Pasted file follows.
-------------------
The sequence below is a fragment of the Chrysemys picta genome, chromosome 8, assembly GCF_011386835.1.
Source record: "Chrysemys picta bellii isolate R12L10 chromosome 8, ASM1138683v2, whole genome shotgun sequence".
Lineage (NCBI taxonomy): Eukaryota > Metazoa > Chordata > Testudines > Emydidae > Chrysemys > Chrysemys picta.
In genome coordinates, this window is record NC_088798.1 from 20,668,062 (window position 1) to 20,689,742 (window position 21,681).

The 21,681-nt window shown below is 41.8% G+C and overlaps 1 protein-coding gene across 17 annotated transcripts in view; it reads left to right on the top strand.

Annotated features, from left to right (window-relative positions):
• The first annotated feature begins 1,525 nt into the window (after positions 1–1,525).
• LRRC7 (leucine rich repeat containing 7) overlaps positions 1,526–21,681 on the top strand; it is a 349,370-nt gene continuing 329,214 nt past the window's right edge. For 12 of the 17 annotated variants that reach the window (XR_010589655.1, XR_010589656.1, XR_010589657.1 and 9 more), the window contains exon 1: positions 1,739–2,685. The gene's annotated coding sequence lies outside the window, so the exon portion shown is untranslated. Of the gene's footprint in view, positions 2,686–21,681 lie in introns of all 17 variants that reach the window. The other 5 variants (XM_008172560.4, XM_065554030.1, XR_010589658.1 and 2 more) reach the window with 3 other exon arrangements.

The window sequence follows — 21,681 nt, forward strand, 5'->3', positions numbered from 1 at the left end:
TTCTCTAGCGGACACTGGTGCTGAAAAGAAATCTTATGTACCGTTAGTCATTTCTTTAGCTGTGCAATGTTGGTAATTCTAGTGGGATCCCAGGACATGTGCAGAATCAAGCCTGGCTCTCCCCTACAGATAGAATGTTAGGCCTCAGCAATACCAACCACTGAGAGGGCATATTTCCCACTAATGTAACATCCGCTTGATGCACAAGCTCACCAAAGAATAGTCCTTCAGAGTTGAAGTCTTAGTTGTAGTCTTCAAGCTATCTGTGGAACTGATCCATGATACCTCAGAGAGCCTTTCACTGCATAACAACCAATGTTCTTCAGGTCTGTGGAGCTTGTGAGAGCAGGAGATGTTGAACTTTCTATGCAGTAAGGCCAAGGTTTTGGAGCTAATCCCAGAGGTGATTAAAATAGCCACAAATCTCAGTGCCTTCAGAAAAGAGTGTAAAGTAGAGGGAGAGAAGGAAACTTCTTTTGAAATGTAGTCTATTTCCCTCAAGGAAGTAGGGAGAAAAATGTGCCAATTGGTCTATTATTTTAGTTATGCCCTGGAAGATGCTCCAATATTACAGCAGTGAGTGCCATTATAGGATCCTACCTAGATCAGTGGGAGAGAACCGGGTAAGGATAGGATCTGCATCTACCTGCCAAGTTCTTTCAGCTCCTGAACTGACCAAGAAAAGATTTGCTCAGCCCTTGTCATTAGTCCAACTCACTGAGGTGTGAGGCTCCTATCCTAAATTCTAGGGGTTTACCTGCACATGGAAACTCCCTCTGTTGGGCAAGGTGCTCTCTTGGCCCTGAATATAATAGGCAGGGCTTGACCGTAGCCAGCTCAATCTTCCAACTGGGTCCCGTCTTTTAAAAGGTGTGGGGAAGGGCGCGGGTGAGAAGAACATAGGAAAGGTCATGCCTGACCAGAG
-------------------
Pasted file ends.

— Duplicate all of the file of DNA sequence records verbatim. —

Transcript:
The sequence below is a fragment of the Chrysemys picta genome, chromosome 8, assembly GCF_011386835.1.
Source record: "Chrysemys picta bellii isolate R12L10 chromosome 8, ASM1138683v2, whole genome shotgun sequence".
Lineage (NCBI taxonomy): Eukaryota > Metazoa > Chordata > Testudines > Emydidae > Chrysemys > Chrysemys picta.
In genome coordinates, this window is record NC_088798.1 from 20,668,062 (window position 1) to 20,689,742 (window position 21,681).

The 21,681-nt window shown below is 41.8% G+C and overlaps 1 protein-coding gene across 17 annotated transcripts in view; it reads left to right on the top strand.

Annotated features, from left to right (window-relative positions):
• The first annotated feature begins 1,525 nt into the window (after positions 1–1,525).
• LRRC7 (leucine rich repeat containing 7) overlaps positions 1,526–21,681 on the top strand; it is a 349,370-nt gene continuing 329,214 nt past the window's right edge. For 12 of the 17 annotated variants that reach the window (XR_010589655.1, XR_010589656.1, XR_010589657.1 and 9 more), the window contains exon 1: positions 1,739–2,685. The gene's annotated coding sequence lies outside the window, so the exon portion shown is untranslated. Of the gene's footprint in view, positions 2,686–21,681 lie in introns of all 17 variants that reach the window. The other 5 variants (XM_008172560.4, XM_065554030.1, XR_010589658.1 and 2 more) reach the window with 3 other exon arrangements.

The window sequence follows — 21,681 nt, forward strand, 5'->3', positions numbered from 1 at the left end:
TTCTCTAGCGGACACTGGTGCTGAAAAGAAATCTTATGTACCGTTAGTCATTTCTTTAGCTGTGCAATGTTGGTAATTCTAGTGGGATCCCAGGACATGTGCAGAATCAAGCCTGGCTCTCCCCTACAGATAGAATGTTAGGCCTCAGCAATACCAACCACTGAGAGGGCATATTTCCCACTAATGTAACATCCGCTTGATGCACAAGCTCACCAAAGAATAGTCCTTCAGAGTTGAAGTCTTAGTTGTAGTCTTCAAGCTATCTGTGGAACTGATCCATGATACCTCAGAGAGCCTTTCACTGCATAACAACCAATGTTCTTCAGGTCTGTGGAGCTTGTGAGAGCAGGAGATGTTGAACTTTCTATGCAGTAAGGCCAAGGTTTTGGAGCTAATCCCAGAGGTGATTAAAATAGCCACAAATCTCAGTGCCTTCAGAAAAGAGTGTAAAGTAGAGGGAGAGAAGGAAACTTCTTTTGAAATGTAGTCTATTTCCCTCAAGGAAGTAGGGAGAAAAATGTGCCAATTGGTCTATTATTTTAGTTATGCCCTGGAAGATGCTCCAATATTACAGCAGTGAGTGCCATTATAGGATCCTACCTAGATCAGTGGGAGAGAACCGGGTAAGGATAGGATCTGCATCTACCTGCCAAGTTCTTTCAGCTCCTGAACTGACCAAGAAAAGATTTGCTCAGCCCTTGTCATTAGTCCAACTCACTGAGGTGTGAGGCTCCTATCCTAAATTCTAGGGGTTTACCTGCACATGGAAACTCCCTCTGTTGGGCAAGGTGCTCTCTTGGCCCTGAATATAATAGGCAGGGCTTGACCGTAGCCAGCTCAATCTTCCAACTGGGTCCCGTCTTTTAAAAGGTGTGGGGAAGGGCGCGGGTGAGAAGAACATAGGAAAGGTCATGCCTGACCAGAG